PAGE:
I had the opportunity to write a feature article about motherhood for a local newsletter in the Bay Area several years back. Fast forward to a few months ago, and I am cleaning my computer drive when I stumble upon the almost forgotten piece of writing.
I found it so applicable still, that I wanted to share the words with you, especially since we celebrated Mother’s Day just a day ago. Back then I had three children all under six. Now, one of them is a teenager, we have added a fourth child to our family, and got ourselves a dog.
I hope you enjoy reading this as much as I enjoyed writing it and rediscovering it so many years later.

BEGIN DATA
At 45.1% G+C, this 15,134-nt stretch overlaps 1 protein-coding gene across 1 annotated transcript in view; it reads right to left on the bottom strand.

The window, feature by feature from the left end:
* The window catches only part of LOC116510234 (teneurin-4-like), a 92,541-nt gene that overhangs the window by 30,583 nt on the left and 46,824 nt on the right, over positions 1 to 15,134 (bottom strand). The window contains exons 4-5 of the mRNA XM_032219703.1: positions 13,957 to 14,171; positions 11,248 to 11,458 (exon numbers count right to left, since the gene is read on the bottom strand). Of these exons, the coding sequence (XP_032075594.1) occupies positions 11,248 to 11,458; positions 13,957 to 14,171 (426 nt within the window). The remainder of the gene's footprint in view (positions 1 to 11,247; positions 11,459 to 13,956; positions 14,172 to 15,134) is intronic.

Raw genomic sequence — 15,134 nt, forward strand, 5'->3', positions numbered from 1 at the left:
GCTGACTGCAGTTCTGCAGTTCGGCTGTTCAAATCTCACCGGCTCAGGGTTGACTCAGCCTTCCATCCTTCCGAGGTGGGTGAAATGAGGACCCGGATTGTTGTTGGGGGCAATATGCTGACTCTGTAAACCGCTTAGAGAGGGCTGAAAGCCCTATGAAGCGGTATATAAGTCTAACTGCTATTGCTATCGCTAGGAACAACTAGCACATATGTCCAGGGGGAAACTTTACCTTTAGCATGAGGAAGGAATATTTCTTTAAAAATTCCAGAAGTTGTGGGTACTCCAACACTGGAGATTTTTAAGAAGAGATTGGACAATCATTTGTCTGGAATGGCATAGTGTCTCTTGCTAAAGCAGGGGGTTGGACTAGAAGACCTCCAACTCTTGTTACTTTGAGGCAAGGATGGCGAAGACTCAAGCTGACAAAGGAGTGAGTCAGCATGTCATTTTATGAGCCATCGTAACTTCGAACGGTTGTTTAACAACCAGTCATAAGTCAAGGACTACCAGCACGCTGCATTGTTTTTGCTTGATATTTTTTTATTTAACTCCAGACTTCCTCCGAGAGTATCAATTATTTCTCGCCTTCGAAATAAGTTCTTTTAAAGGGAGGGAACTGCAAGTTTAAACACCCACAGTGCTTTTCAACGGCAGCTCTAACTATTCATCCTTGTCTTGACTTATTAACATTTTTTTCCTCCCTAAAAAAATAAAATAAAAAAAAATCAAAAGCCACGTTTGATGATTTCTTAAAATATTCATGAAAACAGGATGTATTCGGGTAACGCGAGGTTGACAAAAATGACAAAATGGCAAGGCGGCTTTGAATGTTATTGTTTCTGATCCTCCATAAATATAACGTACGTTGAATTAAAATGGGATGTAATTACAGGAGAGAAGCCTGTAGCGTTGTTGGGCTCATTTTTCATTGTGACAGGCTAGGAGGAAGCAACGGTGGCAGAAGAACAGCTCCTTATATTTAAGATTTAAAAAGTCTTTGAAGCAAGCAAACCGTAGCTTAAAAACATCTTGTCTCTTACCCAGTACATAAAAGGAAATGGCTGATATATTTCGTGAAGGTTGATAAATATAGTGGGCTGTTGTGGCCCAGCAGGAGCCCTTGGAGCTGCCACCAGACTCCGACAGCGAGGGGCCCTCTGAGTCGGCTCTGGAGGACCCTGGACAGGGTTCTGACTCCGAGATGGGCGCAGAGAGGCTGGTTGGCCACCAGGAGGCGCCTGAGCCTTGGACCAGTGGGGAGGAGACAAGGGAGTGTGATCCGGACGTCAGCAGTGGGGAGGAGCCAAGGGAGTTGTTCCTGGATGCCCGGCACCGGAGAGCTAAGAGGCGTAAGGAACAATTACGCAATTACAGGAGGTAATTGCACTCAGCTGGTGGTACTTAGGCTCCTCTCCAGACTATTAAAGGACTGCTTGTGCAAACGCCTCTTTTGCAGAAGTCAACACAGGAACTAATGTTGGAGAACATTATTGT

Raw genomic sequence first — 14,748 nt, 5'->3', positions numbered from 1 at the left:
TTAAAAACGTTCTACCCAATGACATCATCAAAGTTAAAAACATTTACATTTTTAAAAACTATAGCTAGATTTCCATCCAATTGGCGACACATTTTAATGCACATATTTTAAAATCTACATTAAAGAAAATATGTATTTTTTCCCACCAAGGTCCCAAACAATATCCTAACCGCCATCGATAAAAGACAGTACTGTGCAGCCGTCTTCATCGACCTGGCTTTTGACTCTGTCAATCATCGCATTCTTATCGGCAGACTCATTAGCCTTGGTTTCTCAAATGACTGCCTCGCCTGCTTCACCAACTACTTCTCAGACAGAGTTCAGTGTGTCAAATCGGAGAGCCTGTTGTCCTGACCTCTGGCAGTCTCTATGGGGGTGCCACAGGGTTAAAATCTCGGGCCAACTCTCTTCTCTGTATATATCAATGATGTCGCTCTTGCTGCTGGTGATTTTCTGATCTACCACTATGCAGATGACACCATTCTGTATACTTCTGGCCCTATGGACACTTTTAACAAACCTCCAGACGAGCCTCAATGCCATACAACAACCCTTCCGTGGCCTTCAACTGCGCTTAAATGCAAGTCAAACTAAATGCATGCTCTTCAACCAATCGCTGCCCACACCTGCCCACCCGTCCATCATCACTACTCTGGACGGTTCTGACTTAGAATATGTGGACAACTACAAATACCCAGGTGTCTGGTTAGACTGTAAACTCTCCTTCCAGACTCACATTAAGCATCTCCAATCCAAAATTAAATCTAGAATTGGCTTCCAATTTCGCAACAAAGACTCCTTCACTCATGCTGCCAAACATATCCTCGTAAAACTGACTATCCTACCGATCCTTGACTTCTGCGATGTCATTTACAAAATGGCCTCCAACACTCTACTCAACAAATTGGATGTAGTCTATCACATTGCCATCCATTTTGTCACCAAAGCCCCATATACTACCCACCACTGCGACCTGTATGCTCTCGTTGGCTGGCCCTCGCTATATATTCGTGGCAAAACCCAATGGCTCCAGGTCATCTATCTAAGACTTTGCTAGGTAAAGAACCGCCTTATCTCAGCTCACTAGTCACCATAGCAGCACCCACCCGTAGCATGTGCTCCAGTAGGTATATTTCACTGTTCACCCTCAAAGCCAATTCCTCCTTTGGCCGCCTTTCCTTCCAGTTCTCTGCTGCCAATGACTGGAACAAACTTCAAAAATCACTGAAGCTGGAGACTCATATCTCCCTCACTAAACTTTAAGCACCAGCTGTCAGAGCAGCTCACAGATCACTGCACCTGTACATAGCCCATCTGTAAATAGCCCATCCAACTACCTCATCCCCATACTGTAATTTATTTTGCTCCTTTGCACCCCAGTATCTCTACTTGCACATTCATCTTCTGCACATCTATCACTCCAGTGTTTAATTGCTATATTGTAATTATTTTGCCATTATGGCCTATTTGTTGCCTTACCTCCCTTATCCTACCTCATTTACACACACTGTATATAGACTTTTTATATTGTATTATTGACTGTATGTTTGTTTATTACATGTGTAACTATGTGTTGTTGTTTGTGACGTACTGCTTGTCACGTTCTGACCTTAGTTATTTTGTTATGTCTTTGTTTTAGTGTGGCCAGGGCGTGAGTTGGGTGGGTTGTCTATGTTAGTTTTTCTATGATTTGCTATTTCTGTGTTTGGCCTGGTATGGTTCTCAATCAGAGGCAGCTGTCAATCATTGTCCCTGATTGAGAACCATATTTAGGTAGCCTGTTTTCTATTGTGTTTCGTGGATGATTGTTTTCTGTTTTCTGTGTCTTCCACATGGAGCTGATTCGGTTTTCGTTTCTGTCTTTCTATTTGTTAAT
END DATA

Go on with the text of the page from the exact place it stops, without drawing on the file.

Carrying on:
I love stories. Epic stories, happy stories, crawl-into-a-ball-and-cry stories. To me they are the stuff of life, shaped by experiences similar to our own and modified into worlds as simple as an imaginary house on a hill, or as complex as a dystopian world ruled by chocolate-eating robots. My favorite types of stories, however, are much, much simpler. They are closer to my heart. They are probably closer to yours. And they go something like this: Once upon a time there was a young and carefree woman who did whatever she wanted whenever she pleased. Then, she had children. Once upon a time she felt totally sane. Now, she feels like a psycho maniac, slash, zombie with a driver’s license. Once upon a time other people’s bowel movements would have disgusted her. Now, she’s a midnight-poop-cleaning ninja. Once upon a time she had all the time in the world. Yeah, remember those days? Now, she’s lucky if she gets to shower before the kids wake up. Once upon a time she didn’t lose sleep over anyone. Now, she’s plagued with worry over the midgets running around her house. Once upon a time she wasn’t a mother. Now, that’s the concept that defines her. Once upon a time she didn’t know what it was like to truly love. Now, the words don’t exist to describe what she feels for the little stinkers smearing food all over her dress. Once upon a time… As I said before, I love stories. I love reading them. I love writing them. But perhaps most importantly, I love loving them. Stories have the ability to turn anyone into annoyingly giddy prepubescent bubbles of giggles. As well as heart wrenching puddles of tears and mascara-smeared train-wrecks. What can I say? Stories have power. In all honesty, stories can’t help themselves. It is in their nature to make us want to lose ourselves in their world. We go there to forget about life. To fantasize about other places, other people, other problems. To separate our minds from the burdens we face, the overwhelming reality sinking in all around us, drowning us, pulling at us from all sides. From a young age we drill our kids to read, and read, and read. Because reading is good. Reading equals knowledge, or something. Don’t get me wrong, I too believe reading is important, crucial even, and plain awesome. But I also believe the most powerful stories we will ever encounter are our own. The ones we write with our own actions, our own emotions, our own tears, our own hugs. Day in and day out, week-by-week, year after year, one chapter at a time, those are the stories that matter most. Once upon a time there was a young woman, sure. She was childless and carefree, blissfully immature, and with and entire repertoire of ignorant prejudices inside her hand purse. Now, the woman who stares at us from the mirror is someone else. Who is she? What is her story? All stories have a plot, a sequence of events that shape the characters’ lives. Our lives are no different. But more often than not we seem to be drifting, brain-fogging our way through actions, from sunrise to sundown, hour after hour, without taking the time to love ourselves. To love our stories and the characters in them. To love whom we have become. We are mothers. Plain and simple. No power in the world can ever change that. When writing a story I always have to keep in mind the elements of plot. An exposition must be followed by a conflict; then, the rising action will lead to a climax, and later the falling action to a resolution. As mothers we go through these five elements (exposition, conflict, rising action, climax, falling action, and resolution) almost on a daily basis. Scratch that, sometimes it’s on an hourly basis, depending on the stinkers, of course, because the little midgets with sticky fingers and messy hair are the catalysts for everything in our world. Our stories, and all that this encompasses, main plot, sub-plots, and unexpected twists, can at times be happy, or sad, or gross (you know what I’m talking about. Nobody likes to clean up vomit in the middle of the night), or sometimes they can be depressing. Yeah, we can say it. At least I am going to. Motherhood can be sucky sometimes. Don’t cringe away. You know it’s true. More often than not we feel lonely, frustrated, beleaguered, distraught, and completely misunderstood. But the thing is, no matter how awful an emotion, or an action, or an event makes us feel, those experiences are part of our stories. They make us grow and change as much as the characters we read about. And what’s even better, they lead us to our own resolutions, our own happy endings. I believe in happy endings, and though most stories in real life don’t always parallel those we read about, the simple opportunity to be not just a mother, but the mother of my children, is happy ending enough. Our kids will continue to grow as our stories move along, and before we realize, their own stories will have begun to take shape. Our once upon a time will have become their now, and our now will have become our once upon a time. New tears will be shed. New frustrations will be experienced. Our lives, our stories, will have come to the most unavoidable resolution of all. But even then, when flipping through the pages of past chapters, of memories of bugger smears and poopy diapers, of grocery isle tantrums and don’t hit your sister or you’ll be grounded reprimands, we will see that all of our once upon a time moments will have made the greatest, most heroic story of all time. Our own. I love stories. Epic stories, happy stories, crawl-into-a-ball-and-cry stories. But my favorite story is the one I’m living now. I am a mom, though some people have called me a masochist. And even though some days that is true, I wouldn’t change it for anything. Mother Ever After is the name of my book. It is also the name of yours. Until we can no longer write, but watch from afar as those whom we have left behind write their own stories in our stead.